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The significance of extreme events in landform change is discussed in the context of the late Quaternary. Millennia-scale cycles of climate change are less than the relaxation times of most landform systems and have led to widespread disequilibrium in natural landscapes. Slope failu-res and fluvial systems show parallel evolutionary trends in high and low latitudes, resulting from late Quaternary environmental changes. The transformation of geomorphic systems appears to require millennia of preparation time and research needs to establish the role of individual events within this timescale of enquiry.

Keywords: climate change, extreme events, fluvial systems, slope failures

Michael F. Thomas, School of Biological and Environmental Sciences, University of Stirling, Stirling FK9 4LA, Scotland, UK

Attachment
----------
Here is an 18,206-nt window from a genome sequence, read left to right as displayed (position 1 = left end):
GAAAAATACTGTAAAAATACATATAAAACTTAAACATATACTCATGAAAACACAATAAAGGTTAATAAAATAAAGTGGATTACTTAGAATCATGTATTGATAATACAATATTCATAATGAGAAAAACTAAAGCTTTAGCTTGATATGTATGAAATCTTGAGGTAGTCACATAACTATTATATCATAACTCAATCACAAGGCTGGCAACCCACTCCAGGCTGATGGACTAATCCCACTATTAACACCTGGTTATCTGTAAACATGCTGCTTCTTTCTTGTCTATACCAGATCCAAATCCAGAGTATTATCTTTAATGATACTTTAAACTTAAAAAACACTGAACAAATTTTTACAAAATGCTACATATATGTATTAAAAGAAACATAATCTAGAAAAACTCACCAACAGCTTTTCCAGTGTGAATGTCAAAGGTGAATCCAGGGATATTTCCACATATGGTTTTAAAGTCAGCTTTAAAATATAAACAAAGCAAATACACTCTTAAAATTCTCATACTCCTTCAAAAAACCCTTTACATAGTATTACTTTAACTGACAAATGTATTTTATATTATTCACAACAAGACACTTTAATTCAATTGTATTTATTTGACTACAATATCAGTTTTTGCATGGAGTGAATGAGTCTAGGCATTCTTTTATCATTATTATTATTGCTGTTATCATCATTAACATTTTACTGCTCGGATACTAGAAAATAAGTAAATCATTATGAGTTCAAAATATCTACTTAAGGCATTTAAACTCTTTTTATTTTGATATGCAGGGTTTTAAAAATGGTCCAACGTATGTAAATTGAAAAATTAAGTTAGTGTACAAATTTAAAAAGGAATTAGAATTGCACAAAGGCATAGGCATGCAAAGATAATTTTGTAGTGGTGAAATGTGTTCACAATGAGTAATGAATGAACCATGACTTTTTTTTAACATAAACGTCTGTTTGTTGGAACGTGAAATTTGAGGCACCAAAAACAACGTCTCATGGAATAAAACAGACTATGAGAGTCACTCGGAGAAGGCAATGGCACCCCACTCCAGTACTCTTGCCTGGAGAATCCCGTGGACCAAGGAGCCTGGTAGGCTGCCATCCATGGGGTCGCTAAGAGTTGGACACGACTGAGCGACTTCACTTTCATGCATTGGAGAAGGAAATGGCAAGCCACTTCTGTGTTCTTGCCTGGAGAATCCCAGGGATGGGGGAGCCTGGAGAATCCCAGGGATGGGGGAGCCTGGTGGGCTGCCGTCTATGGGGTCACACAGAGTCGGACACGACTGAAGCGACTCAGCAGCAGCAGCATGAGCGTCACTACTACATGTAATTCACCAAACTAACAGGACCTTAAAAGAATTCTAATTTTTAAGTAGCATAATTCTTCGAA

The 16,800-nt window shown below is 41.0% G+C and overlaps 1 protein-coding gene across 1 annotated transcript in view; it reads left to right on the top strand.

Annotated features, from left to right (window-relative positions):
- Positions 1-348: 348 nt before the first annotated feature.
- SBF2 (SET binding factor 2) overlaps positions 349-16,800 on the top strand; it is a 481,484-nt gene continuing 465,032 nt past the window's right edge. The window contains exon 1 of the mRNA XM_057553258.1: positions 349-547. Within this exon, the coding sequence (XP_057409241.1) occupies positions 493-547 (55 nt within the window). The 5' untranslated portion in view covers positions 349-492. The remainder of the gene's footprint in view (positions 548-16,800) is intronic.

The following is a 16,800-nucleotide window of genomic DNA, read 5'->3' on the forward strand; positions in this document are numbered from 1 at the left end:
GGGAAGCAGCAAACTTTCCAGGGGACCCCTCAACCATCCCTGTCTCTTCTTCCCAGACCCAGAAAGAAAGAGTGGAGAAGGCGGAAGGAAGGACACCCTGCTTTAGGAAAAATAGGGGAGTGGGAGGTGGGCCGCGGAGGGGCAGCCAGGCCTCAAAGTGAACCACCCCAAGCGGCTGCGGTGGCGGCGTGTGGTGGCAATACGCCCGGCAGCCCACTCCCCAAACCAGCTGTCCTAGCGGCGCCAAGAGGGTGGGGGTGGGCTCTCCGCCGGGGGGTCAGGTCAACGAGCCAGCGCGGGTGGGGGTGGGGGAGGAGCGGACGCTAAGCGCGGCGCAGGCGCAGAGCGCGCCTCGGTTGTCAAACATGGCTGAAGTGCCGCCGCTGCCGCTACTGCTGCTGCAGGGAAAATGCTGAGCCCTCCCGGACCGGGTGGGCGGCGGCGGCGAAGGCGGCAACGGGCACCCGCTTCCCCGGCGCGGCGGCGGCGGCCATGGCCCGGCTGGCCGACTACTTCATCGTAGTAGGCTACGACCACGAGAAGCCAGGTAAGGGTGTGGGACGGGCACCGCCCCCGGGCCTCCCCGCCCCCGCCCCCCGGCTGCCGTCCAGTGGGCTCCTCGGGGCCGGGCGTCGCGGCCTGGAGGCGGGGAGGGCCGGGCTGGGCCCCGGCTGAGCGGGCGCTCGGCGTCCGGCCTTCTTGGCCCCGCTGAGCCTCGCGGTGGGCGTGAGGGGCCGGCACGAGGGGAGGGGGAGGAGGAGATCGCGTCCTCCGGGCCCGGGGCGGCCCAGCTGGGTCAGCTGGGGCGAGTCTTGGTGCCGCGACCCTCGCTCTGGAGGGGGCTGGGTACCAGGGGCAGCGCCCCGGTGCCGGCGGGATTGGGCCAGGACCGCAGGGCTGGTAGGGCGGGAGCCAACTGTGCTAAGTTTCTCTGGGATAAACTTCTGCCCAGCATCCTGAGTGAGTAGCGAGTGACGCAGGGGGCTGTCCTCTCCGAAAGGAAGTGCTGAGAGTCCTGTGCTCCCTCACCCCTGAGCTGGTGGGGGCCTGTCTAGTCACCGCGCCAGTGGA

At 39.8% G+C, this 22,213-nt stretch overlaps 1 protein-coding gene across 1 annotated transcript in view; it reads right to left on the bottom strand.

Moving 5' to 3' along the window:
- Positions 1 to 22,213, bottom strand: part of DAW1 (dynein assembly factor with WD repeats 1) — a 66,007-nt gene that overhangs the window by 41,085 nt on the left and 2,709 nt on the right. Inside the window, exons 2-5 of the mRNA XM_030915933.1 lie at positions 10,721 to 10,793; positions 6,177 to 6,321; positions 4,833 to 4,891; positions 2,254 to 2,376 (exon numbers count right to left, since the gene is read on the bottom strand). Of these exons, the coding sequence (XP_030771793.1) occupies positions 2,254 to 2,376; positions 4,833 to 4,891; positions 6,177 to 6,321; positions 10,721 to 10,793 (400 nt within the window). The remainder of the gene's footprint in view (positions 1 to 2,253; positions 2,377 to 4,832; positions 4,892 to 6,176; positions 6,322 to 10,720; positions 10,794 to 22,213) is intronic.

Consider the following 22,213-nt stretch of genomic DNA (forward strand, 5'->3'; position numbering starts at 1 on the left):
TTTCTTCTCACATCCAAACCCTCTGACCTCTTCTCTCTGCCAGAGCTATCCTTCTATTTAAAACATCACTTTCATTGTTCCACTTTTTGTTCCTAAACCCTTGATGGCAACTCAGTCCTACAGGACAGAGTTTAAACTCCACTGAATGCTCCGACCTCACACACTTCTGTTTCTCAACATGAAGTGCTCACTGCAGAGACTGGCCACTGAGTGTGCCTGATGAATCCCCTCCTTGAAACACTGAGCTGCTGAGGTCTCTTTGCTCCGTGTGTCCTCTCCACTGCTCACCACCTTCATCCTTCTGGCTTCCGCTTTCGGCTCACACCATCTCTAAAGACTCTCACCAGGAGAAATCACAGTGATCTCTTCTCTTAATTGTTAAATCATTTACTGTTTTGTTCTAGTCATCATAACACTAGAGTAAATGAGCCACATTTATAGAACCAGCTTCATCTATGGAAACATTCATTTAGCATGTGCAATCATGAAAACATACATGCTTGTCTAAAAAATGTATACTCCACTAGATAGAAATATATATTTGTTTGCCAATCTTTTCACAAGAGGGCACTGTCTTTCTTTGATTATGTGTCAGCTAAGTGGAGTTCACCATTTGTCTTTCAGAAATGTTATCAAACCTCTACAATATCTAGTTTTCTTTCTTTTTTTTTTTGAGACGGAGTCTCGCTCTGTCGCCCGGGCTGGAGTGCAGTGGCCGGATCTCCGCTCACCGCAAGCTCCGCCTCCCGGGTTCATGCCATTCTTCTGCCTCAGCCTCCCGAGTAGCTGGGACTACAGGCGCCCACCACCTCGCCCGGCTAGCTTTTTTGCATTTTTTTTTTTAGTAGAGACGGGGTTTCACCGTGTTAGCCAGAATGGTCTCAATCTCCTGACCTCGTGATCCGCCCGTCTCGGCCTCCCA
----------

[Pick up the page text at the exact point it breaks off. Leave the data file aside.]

Extremeness of extreme events

John B. Thornes

Geographia Polonica (2003) vol. 76, iss. 2, pp. 157-174 | Full text

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This paper discusses the concept of magnitude and frequency introdu-ced by Wolman and Miller in the middle of the 20th century. The concept is outlined and exemplified from recent examples and reference is made to the need for revision in the light of (a) the interaction between extreme events and human activity; (b) developments in hillslope hydrology, and (c) emergence of our understanding of non-linear behaviour.The extremeness of extreme events is identified through work-done plots and thro-ugh conventional statistical probability density functions. It is shown to be controlled (for runoff events) in the short term by vegetation cover, surface crusting and channel network evolution. For the longer term the paper addresses the impact of climatic changes through the vegetation cover by investigating the lagged nature of the response and the amplifica-tion or damping of the response through non-linear behaviour.

Keywords: extreme events, logistic behaviour, non-linearity, magnitude and fre-quency, stability and instability, vegetation

John B. Thornes, Research Chair in Physical Geography School of Social Sciences and Public Policy King's College London London WC2R 2LS, UK

Natural and human factors in environmental disasters

Herman Th. Verstappenen

Geographia Polonica (2003) vol. 76, iss. 2, pp. 175-184 | Full text